• Once you have gone far enough, begin to pull the stick back. It has hooks all along it, and so it will hold onto anything that may have been clogging the drain as you pull it back up. Clean the claw so you can reuse it another time. You can repeat this until nothing more comes up.
  • A coat hanger won’t have the extra hooks, but it will still be able to grab any major obstructions.
  • Run a tap to see if the water runs through easily now. If not, you may need to try something else.

3) Clear Naturally: Bicarbonate of Soda and Vinegar to Flush the Drain

Using bicarbonate of soda and vinegar is also a fairly natural way to unclog a bathtub drain. It is a very user-friendly method as well. It works best for minor blockages.

You will need to use about a quarter cup of baking soda and one full cup of white vinegar.

  • First, clean the stopper or strainer.
  • Then use a full kettle for boiling water, and tip it all down the drain once it has boiled. This alone may clear your bathtub drain.
  • If it has not cleared, follow on with the bicarb followed by the cup of vinegar, pouring slowly. Put them directly down into plug hole. You may notice some fizzing as you work – don’t panic because this means the bicarb is starting to work. If this happens, cover the plughole until the fizzing stops.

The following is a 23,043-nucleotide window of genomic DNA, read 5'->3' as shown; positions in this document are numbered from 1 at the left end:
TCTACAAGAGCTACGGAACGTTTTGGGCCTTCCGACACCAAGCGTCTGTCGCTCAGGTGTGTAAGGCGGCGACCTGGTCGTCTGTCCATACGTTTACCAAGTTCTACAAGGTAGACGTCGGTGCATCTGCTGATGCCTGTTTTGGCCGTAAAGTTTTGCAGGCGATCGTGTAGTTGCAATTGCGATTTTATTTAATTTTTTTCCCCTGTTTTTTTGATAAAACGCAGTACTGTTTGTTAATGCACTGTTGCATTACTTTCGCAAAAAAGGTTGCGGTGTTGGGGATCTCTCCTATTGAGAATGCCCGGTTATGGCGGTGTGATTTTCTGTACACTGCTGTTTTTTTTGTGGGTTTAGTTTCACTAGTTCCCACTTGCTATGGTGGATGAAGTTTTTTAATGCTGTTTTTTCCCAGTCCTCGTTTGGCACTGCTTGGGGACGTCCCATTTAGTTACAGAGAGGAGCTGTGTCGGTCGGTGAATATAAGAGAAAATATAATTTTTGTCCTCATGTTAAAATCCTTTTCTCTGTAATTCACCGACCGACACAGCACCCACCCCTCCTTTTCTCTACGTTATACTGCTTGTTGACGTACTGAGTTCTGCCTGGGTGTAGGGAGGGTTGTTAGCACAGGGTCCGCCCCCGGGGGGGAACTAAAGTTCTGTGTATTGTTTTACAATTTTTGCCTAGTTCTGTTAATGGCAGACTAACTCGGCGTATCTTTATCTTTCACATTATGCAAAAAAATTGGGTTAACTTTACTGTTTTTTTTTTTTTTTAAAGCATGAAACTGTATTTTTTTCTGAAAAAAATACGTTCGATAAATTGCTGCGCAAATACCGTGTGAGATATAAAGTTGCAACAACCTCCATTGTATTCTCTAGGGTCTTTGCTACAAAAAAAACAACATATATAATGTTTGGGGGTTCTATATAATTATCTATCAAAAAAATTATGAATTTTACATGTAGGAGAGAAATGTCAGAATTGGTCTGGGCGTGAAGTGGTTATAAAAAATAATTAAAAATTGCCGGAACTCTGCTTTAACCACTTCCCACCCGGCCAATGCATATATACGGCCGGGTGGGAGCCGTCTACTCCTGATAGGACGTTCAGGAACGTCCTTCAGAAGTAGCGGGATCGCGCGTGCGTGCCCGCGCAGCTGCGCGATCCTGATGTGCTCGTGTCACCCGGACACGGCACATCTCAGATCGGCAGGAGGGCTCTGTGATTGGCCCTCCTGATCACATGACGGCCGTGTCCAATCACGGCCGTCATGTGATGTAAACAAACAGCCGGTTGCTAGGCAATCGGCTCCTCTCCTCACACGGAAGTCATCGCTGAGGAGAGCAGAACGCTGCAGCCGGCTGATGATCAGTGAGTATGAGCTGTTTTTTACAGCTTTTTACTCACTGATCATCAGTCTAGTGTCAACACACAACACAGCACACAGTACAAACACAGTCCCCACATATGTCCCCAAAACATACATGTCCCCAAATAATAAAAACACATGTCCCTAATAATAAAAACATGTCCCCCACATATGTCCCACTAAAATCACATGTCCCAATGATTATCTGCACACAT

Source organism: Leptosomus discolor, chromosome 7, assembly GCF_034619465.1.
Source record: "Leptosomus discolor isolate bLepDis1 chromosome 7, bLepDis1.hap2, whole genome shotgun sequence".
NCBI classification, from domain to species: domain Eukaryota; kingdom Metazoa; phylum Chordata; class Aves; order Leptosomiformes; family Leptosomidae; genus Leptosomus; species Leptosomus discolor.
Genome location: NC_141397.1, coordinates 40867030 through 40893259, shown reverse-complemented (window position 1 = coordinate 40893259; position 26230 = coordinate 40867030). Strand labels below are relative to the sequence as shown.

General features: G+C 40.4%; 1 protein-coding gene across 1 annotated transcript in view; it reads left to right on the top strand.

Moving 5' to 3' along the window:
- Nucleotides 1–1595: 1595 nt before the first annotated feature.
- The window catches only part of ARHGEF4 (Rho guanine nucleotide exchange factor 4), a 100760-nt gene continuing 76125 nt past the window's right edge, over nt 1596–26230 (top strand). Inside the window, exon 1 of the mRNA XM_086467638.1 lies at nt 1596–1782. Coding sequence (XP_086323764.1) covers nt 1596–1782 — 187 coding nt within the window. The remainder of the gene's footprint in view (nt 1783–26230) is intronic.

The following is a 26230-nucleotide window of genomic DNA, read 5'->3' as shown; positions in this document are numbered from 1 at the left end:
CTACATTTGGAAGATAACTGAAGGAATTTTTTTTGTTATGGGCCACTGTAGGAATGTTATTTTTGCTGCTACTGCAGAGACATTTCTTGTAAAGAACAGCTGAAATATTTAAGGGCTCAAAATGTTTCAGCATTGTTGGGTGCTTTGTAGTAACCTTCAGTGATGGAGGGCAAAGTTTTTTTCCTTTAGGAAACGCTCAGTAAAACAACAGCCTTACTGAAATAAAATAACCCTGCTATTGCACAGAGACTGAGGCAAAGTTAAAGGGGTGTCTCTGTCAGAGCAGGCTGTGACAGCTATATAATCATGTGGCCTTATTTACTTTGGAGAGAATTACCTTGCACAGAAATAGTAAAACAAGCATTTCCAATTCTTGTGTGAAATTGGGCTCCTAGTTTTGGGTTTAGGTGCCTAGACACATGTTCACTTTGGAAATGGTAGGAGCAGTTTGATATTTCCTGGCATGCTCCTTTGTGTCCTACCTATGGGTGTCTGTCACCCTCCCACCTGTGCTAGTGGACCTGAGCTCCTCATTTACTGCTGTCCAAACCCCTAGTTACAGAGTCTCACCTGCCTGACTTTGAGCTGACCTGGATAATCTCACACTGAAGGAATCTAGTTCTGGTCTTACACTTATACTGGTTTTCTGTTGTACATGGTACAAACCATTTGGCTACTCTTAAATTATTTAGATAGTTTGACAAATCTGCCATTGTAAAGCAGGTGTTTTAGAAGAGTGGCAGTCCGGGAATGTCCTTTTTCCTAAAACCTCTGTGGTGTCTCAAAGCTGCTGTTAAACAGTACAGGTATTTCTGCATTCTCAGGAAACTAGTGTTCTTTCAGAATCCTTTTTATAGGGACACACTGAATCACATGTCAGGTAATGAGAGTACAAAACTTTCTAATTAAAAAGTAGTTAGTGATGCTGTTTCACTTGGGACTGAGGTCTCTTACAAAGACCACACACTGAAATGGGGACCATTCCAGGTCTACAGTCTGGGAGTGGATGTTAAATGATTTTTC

• Wait about 15, 20 minutes.
  • Then boil more water and flush the drain with it. The water, the bicarb of soda, and the vinegar will then work on the blockage.
  • Rinse fresh water down the drain to see if it runs down easily. You may have a bigger problem if the method has not worked, and you may need to try something else.

Use a Plunger

The last non-chemical method you can try to unclog a bathtub drain is the traditional plunger. These are usually very effective, but don’t work for all types of clogs. It may be more severe and you’ll have to try another tactic on the list or call in a professional.

  • Make sure there is some water in the bathtub. You will need to immerse the plunger in the water for it to work.
  • Place the mouth of the plunger over the drain, feeling like it has sucked onto the area.
  • Then use some strength to push and pull the plunger. This will create a suction that will remove any impediments in the drain.
  • Try using a bit more power if the method is not working.
  • Keep going until the standing water rushes down the drain.
  • If 10 to 30 minutes of effort lead to no result, you may need to try another method.

4) Using Chemical Drain Cleaners